An Entry Pitch

Dr Eric Crampton
Insights Newsletter
22 October, 2021

Those of us whose families are far away across wide oceans found a bit of hope this week. Entering New Zealand will really be rather simple.

You just need the right pitch, and a willingness to be sycophantic.

This week, Australian comedian Celeste Barber accepted the Prime Minister’s invitation to visit. She will tour the country in May.

Ardern and Barber have some history. While fundraising during the 2020 Australian bushfires, Barber pleaded that Ardern become Australia’s Prime Minister. She then starred with Clarke Gayford in an ad. An invitation to visit soon followed.

Returning Kiwis have a difficult enough time finding an MIQ spot. But for non-residents, entry is completely forbidden without a reason for travel that the government considers critical.

Entry restrictions will change by May, but MIQ could still be required for travel from riskier places. And nobody knows what Covid might yet deliver.

But for Barber, it really is no matter. The Prime Minister’s invitation is a promise of an MIQ space if one is needed. MBIE always makes sure that political imperatives are met. Barber can book her flights confidently.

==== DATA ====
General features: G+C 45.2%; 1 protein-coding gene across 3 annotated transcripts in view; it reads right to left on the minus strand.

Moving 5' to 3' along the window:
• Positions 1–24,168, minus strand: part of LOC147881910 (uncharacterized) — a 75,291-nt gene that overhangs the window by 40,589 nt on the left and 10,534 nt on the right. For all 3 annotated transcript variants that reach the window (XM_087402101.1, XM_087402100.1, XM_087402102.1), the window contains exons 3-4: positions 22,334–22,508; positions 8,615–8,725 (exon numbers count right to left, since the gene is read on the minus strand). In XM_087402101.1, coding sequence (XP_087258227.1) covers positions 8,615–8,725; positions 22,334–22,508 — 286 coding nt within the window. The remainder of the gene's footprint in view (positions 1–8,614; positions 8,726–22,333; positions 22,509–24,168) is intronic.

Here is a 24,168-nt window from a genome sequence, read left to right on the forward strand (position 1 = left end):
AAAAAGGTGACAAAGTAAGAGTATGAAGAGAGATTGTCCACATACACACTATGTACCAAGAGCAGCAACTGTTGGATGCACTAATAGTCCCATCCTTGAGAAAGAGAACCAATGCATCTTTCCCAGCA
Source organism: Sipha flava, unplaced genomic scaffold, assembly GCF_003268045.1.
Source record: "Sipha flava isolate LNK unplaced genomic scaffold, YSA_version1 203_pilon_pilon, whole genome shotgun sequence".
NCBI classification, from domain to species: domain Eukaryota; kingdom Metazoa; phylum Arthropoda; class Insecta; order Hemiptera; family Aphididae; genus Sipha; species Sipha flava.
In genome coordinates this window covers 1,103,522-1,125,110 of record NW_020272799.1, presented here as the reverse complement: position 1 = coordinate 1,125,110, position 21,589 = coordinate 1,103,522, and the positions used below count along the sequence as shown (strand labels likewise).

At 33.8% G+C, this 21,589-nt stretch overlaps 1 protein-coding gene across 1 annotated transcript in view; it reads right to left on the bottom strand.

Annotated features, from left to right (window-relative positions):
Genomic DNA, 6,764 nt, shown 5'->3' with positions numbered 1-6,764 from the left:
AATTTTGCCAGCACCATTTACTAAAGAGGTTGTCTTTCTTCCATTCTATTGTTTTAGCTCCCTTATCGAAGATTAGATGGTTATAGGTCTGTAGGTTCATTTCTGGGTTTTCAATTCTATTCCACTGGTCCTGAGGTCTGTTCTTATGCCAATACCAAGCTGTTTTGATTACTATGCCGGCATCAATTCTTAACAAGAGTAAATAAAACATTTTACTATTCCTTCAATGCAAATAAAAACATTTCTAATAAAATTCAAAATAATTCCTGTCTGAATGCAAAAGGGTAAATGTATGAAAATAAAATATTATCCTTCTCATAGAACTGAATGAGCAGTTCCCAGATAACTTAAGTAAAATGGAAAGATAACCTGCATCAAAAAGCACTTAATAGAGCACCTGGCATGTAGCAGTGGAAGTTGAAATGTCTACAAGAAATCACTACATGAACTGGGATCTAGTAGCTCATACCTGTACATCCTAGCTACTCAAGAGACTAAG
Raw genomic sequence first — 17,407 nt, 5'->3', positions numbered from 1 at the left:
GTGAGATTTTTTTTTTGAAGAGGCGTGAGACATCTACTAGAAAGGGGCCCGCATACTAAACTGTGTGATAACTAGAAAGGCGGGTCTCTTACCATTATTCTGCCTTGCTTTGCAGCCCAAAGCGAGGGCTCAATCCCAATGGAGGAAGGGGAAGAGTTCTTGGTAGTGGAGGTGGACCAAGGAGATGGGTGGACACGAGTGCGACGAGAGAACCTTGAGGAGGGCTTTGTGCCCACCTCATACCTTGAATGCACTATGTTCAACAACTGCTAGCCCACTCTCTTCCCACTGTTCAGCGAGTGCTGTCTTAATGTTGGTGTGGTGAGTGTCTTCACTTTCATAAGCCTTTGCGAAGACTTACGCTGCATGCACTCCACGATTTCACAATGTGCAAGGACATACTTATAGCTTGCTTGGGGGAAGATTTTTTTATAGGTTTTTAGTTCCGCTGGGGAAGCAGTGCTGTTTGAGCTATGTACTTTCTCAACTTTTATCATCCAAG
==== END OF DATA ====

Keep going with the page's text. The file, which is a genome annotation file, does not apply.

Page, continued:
It’s very convenient, for those with political pull.

How does this provide hope for the rest of us whose non-resident parents have no way of entering New Zealand and no way of planning for the year ahead?

They need only follow Barber’s example. Prominent sycophantic displays are the key to entry.

If your non-resident family abroad desperately wants to come to see their grandchildren, all they really need to do is get a Netflix comedy special. Ideally, their show will talk about just how wonderful and kind the New Zealand Government has been over the past year and a half. Netflix will be looking for that kind of content in the wake of the Dave Chappelle special. 

Maybe they don’t need a full show. A good tight-five – a solid five minutes of stand-up comedy – might make it into a compilation special. But it will be harder to work in sufficient flattery while still being funny.

I know it sounds like a longshot, but it’s got better odds than anything else out there. My mother does have a bit of amateur community theatre experience, and neither parent is likely to make any cricket squad that could be invited to tour.

They’ll just have to change their last name before applying. Our current last name might not help.

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